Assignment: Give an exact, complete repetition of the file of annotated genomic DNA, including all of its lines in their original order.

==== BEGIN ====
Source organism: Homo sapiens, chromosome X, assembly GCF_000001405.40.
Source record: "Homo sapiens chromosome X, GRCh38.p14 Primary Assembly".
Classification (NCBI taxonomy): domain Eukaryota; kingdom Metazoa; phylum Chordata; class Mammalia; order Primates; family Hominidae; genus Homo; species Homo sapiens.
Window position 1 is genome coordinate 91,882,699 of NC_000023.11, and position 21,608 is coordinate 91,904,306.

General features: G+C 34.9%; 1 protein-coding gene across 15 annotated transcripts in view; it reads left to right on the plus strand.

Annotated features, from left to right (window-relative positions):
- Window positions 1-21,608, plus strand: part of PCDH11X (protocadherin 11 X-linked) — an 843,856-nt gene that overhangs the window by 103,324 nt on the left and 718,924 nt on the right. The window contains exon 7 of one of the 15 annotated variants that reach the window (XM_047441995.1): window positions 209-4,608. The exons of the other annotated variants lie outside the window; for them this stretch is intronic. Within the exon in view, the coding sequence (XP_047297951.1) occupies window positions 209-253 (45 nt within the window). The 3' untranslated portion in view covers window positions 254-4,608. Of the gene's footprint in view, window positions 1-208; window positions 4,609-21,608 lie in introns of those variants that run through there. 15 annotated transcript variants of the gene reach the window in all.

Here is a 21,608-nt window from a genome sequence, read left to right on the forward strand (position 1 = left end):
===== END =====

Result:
Source organism: Homo sapiens, chromosome X, assembly GCF_000001405.40.
Source record: "Homo sapiens chromosome X, GRCh38.p14 Primary Assembly".
Classification (NCBI taxonomy): domain Eukaryota; kingdom Metazoa; phylum Chordata; class Mammalia; order Primates; family Hominidae; genus Homo; species Homo sapiens.
Window position 1 is genome coordinate 91,882,699 of NC_000023.11, and position 21,608 is coordinate 91,904,306.

General features: G+C 34.9%; 1 protein-coding gene across 15 annotated transcripts in view; it reads left to right on the plus strand.

Annotated features, from left to right (window-relative positions):
- Window positions 1-21,608, plus strand: part of PCDH11X (protocadherin 11 X-linked) — an 843,856-nt gene that overhangs the window by 103,324 nt on the left and 718,924 nt on the right. The window contains exon 7 of one of the 15 annotated variants that reach the window (XM_047441995.1): window positions 209-4,608. The exons of the other annotated variants lie outside the window; for them this stretch is intronic. Within the exon in view, the coding sequence (XP_047297951.1) occupies window positions 209-253 (45 nt within the window). The 3' untranslated portion in view covers window positions 254-4,608. Of the gene's footprint in view, window positions 1-208; window positions 4,609-21,608 lie in introns of those variants that run through there. 15 annotated transcript variants of the gene reach the window in all.

Here is a 21,608-nt window from a genome sequence, read left to right on the forward strand (position 1 = left end):